Appeal from the Second Judicial District Court, Washoe County; Thomas F. Moran, Judge.
Mark Walser, for Appellant.
Cleveland H. Baker, Attorney-General, for Respondent.
By Revised Laws, section 6445, it is provided: Every person who * * * 5. Shall live with * * * a common prostitute * * * shall be punished, etc.
Appellant was indicted by the grand jury of Washoe County for the crime of felony, to wit, living with a common prostitute; the charging part of the indictment reading: That said defendant * * * did then and there, willfully, unlawfully, and feloniously, live with one Mildred Deneve; the said Mildred Deneve being then and there a common prostitute. A demurrer to the indictment, on the ground that it did not state facts sufficient to constitute a public offense, was overruled, and the defendant tried and convicted.
[1, 2] The insufficiency of the indictment is again urged on this appeal. The indictment is in the language of the statute, and, we think, sufficient. In State v. Raymond, 34 Nev. 197, we quoted from 19 Cyc. 1393, the following general rule applicable to all indictments: It is a general rule that if an indictment is based upon a statute it is sufficient if it follows the wording thereof. The rule, however, is subject to the qualification that, unless the words of the statute of themselves fully, directly, and expressly, without any uncertainty or ambiguity, set forth all the elements necessary to constitute the offense intended to be punished, an indictment charging the offense in the language of the statute will be insufficient. * * * An indictment based upon a statute, in order to be sufficient, must set forth all the facts which are by statute made ingredients of the offense.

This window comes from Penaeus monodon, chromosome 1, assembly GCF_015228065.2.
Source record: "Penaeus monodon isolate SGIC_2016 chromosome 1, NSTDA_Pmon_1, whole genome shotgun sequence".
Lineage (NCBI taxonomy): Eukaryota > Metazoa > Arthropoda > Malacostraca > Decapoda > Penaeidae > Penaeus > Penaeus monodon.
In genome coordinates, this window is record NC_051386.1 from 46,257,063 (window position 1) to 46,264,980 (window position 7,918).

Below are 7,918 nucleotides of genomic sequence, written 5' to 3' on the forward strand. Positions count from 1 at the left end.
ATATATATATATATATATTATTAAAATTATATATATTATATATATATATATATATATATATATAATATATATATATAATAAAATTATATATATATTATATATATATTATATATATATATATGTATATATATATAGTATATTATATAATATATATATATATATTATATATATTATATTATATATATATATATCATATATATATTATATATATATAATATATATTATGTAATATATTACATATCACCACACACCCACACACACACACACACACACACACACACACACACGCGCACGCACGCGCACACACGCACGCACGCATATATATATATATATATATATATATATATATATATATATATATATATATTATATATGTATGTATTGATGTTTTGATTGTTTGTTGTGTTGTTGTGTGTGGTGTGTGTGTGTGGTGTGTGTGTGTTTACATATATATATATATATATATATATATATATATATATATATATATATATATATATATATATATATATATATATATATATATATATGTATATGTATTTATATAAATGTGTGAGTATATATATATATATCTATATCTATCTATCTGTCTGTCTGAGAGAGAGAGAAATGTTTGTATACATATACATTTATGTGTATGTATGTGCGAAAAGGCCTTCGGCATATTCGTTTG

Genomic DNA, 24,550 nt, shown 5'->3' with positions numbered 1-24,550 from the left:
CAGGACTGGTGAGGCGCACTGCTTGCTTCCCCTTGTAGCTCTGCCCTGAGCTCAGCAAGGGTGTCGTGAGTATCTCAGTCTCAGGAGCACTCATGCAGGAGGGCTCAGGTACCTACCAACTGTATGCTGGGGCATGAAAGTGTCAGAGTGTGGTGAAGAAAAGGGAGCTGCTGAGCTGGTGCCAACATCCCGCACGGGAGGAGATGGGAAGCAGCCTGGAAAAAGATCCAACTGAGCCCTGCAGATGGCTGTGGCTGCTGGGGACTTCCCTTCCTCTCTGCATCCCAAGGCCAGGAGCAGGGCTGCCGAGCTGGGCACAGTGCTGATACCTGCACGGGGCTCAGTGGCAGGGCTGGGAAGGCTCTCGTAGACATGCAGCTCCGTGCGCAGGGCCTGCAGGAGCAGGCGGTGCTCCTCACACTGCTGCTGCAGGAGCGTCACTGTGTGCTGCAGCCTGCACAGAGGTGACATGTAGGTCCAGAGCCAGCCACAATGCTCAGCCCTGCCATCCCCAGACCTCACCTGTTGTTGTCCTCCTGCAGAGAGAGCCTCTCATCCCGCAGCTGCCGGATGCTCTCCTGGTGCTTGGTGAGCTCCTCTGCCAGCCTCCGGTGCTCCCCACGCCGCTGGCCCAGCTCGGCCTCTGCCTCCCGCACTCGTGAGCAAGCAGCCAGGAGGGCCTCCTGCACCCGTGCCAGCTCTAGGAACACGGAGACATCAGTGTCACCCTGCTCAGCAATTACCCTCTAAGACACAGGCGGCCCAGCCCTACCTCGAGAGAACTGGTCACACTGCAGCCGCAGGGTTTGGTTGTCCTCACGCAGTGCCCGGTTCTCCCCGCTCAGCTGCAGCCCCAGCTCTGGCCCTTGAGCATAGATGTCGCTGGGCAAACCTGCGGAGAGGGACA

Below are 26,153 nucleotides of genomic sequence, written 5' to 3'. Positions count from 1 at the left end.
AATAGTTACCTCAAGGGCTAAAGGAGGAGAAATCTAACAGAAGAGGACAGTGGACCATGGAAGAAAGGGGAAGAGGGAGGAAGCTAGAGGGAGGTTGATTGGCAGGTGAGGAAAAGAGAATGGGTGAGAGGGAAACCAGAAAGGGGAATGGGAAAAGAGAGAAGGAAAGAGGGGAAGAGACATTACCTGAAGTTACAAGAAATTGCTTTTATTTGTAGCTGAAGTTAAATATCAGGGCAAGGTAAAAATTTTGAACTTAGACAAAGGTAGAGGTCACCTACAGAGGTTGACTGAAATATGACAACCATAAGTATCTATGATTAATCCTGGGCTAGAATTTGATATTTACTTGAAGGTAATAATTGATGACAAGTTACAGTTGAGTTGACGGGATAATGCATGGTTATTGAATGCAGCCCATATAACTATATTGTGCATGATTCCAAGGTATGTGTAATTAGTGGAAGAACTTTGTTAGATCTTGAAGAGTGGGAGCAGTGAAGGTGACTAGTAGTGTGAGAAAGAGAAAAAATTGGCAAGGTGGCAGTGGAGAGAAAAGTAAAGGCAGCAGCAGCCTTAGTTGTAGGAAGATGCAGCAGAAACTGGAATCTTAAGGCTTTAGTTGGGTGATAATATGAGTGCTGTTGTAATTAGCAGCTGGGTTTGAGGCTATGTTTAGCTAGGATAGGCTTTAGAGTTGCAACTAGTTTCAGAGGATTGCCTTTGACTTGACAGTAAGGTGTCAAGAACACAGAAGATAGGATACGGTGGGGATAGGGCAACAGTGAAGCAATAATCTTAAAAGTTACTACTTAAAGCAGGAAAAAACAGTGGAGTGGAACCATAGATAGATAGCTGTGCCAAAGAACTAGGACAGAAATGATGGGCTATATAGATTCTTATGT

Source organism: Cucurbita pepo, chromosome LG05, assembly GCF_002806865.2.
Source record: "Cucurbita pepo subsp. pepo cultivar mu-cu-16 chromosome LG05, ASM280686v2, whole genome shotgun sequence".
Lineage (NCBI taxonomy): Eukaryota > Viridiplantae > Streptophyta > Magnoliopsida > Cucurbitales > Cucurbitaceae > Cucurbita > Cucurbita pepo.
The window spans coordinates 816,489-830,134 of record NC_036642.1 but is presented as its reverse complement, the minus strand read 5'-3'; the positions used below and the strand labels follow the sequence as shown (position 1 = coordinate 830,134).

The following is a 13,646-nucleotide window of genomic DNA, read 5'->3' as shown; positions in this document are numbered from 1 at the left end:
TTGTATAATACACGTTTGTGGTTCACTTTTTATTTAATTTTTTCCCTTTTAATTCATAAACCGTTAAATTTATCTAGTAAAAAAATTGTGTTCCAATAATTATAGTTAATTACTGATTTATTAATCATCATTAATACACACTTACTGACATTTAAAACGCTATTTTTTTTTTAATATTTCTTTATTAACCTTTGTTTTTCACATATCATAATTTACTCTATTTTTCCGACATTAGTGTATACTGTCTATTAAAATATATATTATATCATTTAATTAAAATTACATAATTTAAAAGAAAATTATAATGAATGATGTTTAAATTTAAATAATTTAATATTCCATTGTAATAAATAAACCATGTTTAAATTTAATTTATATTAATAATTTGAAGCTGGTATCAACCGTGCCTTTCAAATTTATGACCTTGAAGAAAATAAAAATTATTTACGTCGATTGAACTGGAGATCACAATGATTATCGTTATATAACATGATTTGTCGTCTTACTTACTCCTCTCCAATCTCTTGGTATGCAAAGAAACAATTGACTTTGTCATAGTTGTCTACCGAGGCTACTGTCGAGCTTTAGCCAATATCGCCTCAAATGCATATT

We think the offense here charged is one in which the statute itself sets forth all the elements necessary to constitute the offense. As said in U. S. v. Cruikshank, 92 U.S. 542, 23 L. Ed. 588: Where the definition of an offense * * * includes generic terms, it is not sufficient that the indictment shall charge the offense in the same generic terms as in the definition; it must descend to particulars. For example, the statutory offense of obtaining money or property upon false pretenses would
not be sufficiently charged in the language of the statute; for false pretenses is a generic term, which includes an innumerable variety of acts and conduct. There is nothing of a generic nature about the statutory definition of the crime of living with a common prostitute.
The numerous cases cited in the briefs of counsel point out the distinction which controls the essential requisites of an indictment for a statutory offense. The recent case of State v. Topham (Utah), 123 Pac. 888, is particularly instructive and in point. The Utah court therein reviews many authorities, and points out clearly the distinction which controls in numerous cases.
 Certain remarks of the district attorney are assigned as error; but it appears that they were based on testimony in the case, and, we think, cannot be regarded as improper argument.
 The record contains a number of assignments of error which have not been referred to in the briefs or argument, and, we think, do not require consideration.